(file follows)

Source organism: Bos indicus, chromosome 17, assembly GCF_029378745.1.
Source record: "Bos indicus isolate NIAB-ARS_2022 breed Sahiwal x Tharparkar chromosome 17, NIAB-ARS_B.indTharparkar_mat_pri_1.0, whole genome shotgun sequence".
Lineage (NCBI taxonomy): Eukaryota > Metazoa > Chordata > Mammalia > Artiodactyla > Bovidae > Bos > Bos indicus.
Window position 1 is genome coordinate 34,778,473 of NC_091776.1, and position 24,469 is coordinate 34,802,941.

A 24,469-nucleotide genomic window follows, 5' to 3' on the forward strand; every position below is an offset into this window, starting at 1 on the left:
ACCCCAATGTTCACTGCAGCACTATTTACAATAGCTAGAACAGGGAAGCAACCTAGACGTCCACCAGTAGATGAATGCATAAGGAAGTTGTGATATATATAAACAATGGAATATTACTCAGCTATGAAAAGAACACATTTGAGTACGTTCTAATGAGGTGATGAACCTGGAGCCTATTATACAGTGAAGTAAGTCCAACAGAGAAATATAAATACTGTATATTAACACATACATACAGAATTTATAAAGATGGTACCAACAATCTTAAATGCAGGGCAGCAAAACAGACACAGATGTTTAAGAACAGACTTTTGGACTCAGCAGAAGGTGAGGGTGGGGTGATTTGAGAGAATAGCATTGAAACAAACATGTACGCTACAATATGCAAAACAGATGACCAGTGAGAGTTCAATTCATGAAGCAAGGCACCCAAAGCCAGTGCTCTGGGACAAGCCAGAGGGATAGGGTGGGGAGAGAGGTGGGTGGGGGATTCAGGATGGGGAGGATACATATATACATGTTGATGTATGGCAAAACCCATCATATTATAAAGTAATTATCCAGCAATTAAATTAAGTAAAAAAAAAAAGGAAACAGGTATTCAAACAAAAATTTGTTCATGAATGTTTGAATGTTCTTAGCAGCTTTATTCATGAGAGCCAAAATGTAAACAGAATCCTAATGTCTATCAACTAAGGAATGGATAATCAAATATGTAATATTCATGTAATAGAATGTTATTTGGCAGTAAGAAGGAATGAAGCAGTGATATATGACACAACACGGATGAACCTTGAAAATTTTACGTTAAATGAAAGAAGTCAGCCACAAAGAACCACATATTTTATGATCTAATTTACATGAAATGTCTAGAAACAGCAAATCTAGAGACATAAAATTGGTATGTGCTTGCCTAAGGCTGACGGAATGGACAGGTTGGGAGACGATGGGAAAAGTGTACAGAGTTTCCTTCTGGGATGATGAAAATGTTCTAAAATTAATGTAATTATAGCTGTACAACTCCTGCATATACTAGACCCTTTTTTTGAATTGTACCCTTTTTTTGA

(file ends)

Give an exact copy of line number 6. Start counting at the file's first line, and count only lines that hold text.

ACCCCAATGTTCACTGCAGCACTATTTACAATAGCTAGAACAGGGAAGCAACCTAGACGTCCACCAGTAGATGAATGCATAAGGAAGTTGTGATATATATAAACAATGGAATATTACTCAGCTATGAAAAGAACACATTTGAGTACGTTCTAATGAGGTGATGAACCTGGAGCCTATTATACAGTGAAGTAAGTCCAACAGAGAAATATAAATACTGTATATTAACACATACATACAGAATTTATAAAGATGGTACCAACAATCTTAAATGCAGGGCAGCAAAACAGACACAGATGTTTAAGAACAGACTTTTGGACTCAGCAGAAGGTGAGGGTGGGGTGATTTGAGAGAATAGCATTGAAACAAACATGTACGCTACAATATGCAAAACAGATGACCAGTGAGAGTTCAATTCATGAAGCAAGGCACCCAAAGCCAGTGCTCTGGGACAAGCCAGAGGGATAGGGTGGGGAGAGAGGTGGGTGGGGGATTCAGGATGGGGAGGATACATATATACATGTTGATGTATGGCAAAACCCATCATATTATAAAGTAATTATCCAGCAATTAAATTAAGTAAAAAAAAAAAGGAAACAGGTATTCAAACAAAAATTTGTTCATGAATGTTTGAATGTTCTTAGCAGCTTTATTCATGAGAGCCAAAATGTAAACAGAATCCTAATGTCTATCAACTAAGGAATGGATAATCAAATATGTAATATTCATGTAATAGAATGTTATTTGGCAGTAAGAAGGAATGAAGCAGTGATATATGACACAACACGGATGAACCTTGAAAATTTTACGTTAAATGAAAGAAGTCAGCCACAAAGAACCACATATTTTATGATCTAATTTACATGAAATGTCTAGAAACAGCAAATCTAGAGACATAAAATTGGTATGTGCTTGCCTAAGGCTGACGGAATGGACAGGTTGGGAGACGATGGGAAAAGTGTACAGAGTTTCCTTCTGGGATGATGAAAATGTTCTAAAATTAATGTAATTATAGCTGTACAACTCCTGCATATACTAGACCCTTTTTTTGAATTGTACCCTTTTTTTGA